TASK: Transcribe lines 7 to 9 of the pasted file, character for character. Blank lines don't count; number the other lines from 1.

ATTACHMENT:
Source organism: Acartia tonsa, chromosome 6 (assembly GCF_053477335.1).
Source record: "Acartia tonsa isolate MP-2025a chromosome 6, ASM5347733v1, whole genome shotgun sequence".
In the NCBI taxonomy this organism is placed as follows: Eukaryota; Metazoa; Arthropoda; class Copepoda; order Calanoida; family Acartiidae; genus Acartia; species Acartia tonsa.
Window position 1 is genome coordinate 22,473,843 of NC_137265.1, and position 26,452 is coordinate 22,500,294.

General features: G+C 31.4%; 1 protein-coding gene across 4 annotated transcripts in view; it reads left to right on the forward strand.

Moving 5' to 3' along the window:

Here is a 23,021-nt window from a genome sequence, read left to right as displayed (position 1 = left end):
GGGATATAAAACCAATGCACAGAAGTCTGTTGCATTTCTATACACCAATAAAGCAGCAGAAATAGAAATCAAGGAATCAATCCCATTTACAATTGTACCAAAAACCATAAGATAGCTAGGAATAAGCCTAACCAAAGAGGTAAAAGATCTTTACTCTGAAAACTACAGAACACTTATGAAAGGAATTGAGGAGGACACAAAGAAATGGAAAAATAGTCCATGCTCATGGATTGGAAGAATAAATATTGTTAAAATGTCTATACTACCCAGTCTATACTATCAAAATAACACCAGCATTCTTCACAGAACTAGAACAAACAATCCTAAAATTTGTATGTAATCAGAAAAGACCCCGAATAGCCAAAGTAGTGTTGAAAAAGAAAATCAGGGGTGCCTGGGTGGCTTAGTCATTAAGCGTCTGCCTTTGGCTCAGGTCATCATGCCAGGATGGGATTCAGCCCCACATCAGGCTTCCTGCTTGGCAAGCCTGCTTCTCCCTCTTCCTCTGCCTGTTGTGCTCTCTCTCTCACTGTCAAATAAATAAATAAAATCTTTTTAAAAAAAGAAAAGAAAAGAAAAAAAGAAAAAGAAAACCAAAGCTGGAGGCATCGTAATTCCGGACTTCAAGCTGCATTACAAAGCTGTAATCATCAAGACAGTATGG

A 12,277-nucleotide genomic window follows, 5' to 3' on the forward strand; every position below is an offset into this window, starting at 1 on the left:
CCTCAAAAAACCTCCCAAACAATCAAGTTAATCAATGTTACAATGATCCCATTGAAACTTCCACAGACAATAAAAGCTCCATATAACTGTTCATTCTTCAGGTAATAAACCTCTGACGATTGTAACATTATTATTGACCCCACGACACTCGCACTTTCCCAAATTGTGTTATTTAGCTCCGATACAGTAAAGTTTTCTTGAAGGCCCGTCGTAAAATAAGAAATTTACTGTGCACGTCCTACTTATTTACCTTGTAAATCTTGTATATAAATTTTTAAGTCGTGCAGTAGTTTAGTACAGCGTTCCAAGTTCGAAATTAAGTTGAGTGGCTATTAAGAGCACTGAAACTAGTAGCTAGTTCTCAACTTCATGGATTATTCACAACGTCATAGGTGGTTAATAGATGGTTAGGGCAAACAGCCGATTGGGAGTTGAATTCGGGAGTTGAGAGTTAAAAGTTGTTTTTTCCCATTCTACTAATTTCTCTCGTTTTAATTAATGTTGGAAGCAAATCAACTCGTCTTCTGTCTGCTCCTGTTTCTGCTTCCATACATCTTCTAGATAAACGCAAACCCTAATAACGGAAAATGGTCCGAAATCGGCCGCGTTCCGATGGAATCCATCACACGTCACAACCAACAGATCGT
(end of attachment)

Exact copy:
Here is a 23,021-nt window from a genome sequence, read left to right as displayed (position 1 = left end):
GGGATATAAAACCAATGCACAGAAGTCTGTTGCATTTCTATACACCAATAAAGCAGCAGAAATAGAAATCAAGGAATCAATCCCATTTACAATTGTACCAAAAACCATAAGATAGCTAGGAATAAGCCTAACCAAAGAGGTAAAAGATCTTTACTCTGAAAACTACAGAACACTTATGAAAGGAATTGAGGAGGACACAAAGAAATGGAAAAATAGTCCATGCTCATGGATTGGAAGAATAAATATTGTTAAAATGTCTATACTACCCAGTCTATACTATCAAAATAACACCAGCATTCTTCACAGAACTAGAACAAACAATCCTAAAATTTGTATGTAATCAGAAAAGACCCCGAATAGCCAAAGTAGTGTTGAAAAAGAAAATCAGGGGTGCCTGGGTGGCTTAGTCATTAAGCGTCTGCCTTTGGCTCAGGTCATCATGCCAGGATGGGATTCAGCCCCACATCAGGCTTCCTGCTTGGCAAGCCTGCTTCTCCCTCTTCCTCTGCCTGTTGTGCTCTCTCTCTCACTGTCAAATAAATAAATAAAATCTTTTTAAAAAAAGAAAAGAAAAGAAAAAAAGAAAAAGAAAACCAAAGCTGGAGGCATCGTAATTCCGGACTTCAAGCTGCATTACAAAGCTGTAATCATCAAGACAGTATGG

A 12,277-nucleotide genomic window follows, 5' to 3' on the forward strand; every position below is an offset into this window, starting at 1 on the left: